The Qin and the First Emperor of China

Qin Dynasty - HISTORY

Episode 10: The Qin and the First Emperor of China

Foundations of Eastern Civilization

Dr Craig Benjamin (2013)

Film Review

By 221 BC, the kingdom of Qin (pronounced Ch’in – source of the country name China) had sufficient military prowess* to defeat all rival kingdoms and declare their king (Qin Shi Huangdi)  the first Chinese emperor.

In his eleven years of rule, he enacted many reforms to further consolidate his power. He began by moving the nobility of the former rival kingdoms to the Qin and replacing their old fiefdoms with 36 provinces run by hand-picked administrators. Qin Shi Huangdi also abolished feudalism, allowing peasants to own their own land ensuring the legal code no longer favored the nobility.

In addition to harsh punishments for criminal acts (see Great Ideas of the Zhou: Legaism), there were also harsh penalties for possessing weapons, criticizing the emperor or expressing viewpoints that disagreed with Legalist principles (ie Confucianism or Daoism). In total, 460 Confucian and Daoist scholars were ultimately buried alive while multiple copies Confucian and Daoist texts were burned.

The first emperor also introduced Xiaozuan, a new style of writing, as well as new systems of weights, currency and measurement, declaring it an act of treason not to use them.

Despite being allowed to own property, the lives of peasants improved little, owing to forced conscription to work on the Great Wall** and the emperor’s tomb.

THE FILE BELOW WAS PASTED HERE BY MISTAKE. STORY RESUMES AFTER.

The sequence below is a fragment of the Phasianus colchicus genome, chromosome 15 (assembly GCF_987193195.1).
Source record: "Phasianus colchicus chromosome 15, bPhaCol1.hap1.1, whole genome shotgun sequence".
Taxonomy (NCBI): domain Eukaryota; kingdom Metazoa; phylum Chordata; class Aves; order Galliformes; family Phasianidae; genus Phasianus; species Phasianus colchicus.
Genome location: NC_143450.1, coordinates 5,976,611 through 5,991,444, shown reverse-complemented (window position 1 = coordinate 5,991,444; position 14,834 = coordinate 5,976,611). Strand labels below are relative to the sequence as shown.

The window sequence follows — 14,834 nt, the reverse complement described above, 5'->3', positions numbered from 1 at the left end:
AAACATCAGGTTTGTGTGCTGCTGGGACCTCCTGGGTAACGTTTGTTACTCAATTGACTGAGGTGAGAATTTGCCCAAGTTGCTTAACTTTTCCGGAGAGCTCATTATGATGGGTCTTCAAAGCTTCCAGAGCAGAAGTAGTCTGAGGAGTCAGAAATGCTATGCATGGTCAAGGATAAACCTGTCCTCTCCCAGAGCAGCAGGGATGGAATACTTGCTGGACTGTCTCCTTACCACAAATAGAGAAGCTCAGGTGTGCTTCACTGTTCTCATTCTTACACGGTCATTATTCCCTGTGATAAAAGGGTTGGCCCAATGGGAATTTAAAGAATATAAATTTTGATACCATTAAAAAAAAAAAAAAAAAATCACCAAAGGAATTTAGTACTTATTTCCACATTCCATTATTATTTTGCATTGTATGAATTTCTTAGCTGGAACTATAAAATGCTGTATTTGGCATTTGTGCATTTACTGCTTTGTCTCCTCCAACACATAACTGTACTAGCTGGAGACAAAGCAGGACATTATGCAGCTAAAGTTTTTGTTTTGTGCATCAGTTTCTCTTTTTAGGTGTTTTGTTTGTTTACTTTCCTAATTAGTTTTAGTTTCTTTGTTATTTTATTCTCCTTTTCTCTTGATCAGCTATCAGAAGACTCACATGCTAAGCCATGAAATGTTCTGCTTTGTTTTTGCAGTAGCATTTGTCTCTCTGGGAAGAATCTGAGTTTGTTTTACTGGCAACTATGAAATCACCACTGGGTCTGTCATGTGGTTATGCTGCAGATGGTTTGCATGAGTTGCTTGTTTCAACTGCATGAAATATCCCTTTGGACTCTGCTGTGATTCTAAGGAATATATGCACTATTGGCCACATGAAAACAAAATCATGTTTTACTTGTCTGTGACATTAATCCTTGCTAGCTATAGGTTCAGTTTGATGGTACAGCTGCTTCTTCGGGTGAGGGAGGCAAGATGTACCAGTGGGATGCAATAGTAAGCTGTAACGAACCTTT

Qin Shi Huangdi’s tomb is best known for the thousands of life size terracotta warriors discovered inside. Tomb construction began 24 years before Qin declared himself emperor and ended with his death in 210 BC. In addition to roughly 700,000 men who died during its construction, all surviving laborers were killed to keep the location secret.

The Qin was the shortest dynasty in Chinese history. After the emperor’s death in 210 BC,*** a deadly civil war broke out in the Qin court. By 206 BC, the power struggle was complicated by a popular revolt. When a group of peasants conscripted to work on the Great Wall were delayed by rain, they became outlaws instead of facing likely execution. The tide turned when Qin generals defected to join growing numbers of peasants fed up with brutal conscription laws.

Lui Bagb, a minor local official from the Han kingdom (who became an outlaw to escape execution when prisoners he was escorting to work on the tomb escaped) ultimately declared himself the Han king. On assuming power, he renamed himself Gaozu and established the Han Dynasty.

*The Qin acquired major military advantage over their rivals through large stockpiles of iron weapons and trained horse archers (thanks to repeated confrontations with nomad horse archers – see Intertwined Role of Steppes Nomads and Early Chinese Civilization)

**Begun as rammed earth wall (to help prevent nomadic raids from the steppes) during the Zhou dynasty, under the Qin Dynasty was fortified with granite. The project took 10 years to complete and nearly one million men died during construction.

***Obsessed with his search for immortality, Qin Shi Huangdi most likely died of mercury poison from one of the tonics his doctors prescribed to help him live forever.

Film can be viewed free with a library card on Kanopy.

3 thoughts on “The Qin and the First Emperor of China

  1. I’ve been there, to the site of the terra cotta warriors, but I didn’t know this history until now. It was an amazing place. Both my friend and I got sick with terrible hacking coughs that lasted weeks, for me. I may have broken a rib from coughing.

    Photos weren’t allowed. At the time, and still now, I have an eerie feeling about the place, as though those warriors were once alive but encased in terra cotta mummies to protect the site, and the tomb itself.

    Liked by 1 person

  2. Pingback: Triumph and Tragedy – the Late Han Dynasty | The Most Revolutionary Act

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